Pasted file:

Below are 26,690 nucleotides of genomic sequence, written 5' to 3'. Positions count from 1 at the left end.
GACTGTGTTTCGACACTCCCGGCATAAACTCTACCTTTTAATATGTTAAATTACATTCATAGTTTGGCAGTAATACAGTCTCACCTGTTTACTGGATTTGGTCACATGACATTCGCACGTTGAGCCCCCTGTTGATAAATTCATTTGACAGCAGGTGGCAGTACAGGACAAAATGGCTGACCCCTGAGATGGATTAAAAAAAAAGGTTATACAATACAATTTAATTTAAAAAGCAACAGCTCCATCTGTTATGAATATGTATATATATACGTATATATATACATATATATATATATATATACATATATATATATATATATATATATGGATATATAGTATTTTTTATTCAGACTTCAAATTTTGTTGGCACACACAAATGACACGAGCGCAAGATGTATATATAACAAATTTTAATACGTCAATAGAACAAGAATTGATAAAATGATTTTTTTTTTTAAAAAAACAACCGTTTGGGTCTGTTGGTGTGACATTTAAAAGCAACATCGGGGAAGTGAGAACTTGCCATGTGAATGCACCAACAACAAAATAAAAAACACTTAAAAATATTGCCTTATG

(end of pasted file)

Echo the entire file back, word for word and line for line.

Below are 26,690 nucleotides of genomic sequence, written 5' to 3'. Positions count from 1 at the left end.
GACTGTGTTTCGACACTCCCGGCATAAACTCTACCTTTTAATATGTTAAATTACATTCATAGTTTGGCAGTAATACAGTCTCACCTGTTTACTGGATTTGGTCACATGACATTCGCACGTTGAGCCCCCTGTTGATAAATTCATTTGACAGCAGGTGGCAGTACAGGACAAAATGGCTGACCCCTGAGATGGATTAAAAAAAAAGGTTATACAATACAATTTAATTTAAAAAGCAACAGCTCCATCTGTTATGAATATGTATATATATACGTATATATATACATATATATATATATATATACATATATATATATATATATATATATGGATATATAGTATTTTTTATTCAGACTTCAAATTTTGTTGGCACACACAAATGACACGAGCGCAAGATGTATATATAACAAATTTTAATACGTCAATAGAACAAGAATTGATAAAATGATTTTTTTTTTTAAAAAAACAACCGTTTGGGTCTGTTGGTGTGACATTTAAAAGCAACATCGGGGAAGTGAGAACTTGCCATGTGAATGCACCAACAACAAAATAAAAAACACTTAAAAATATTGCCTTATG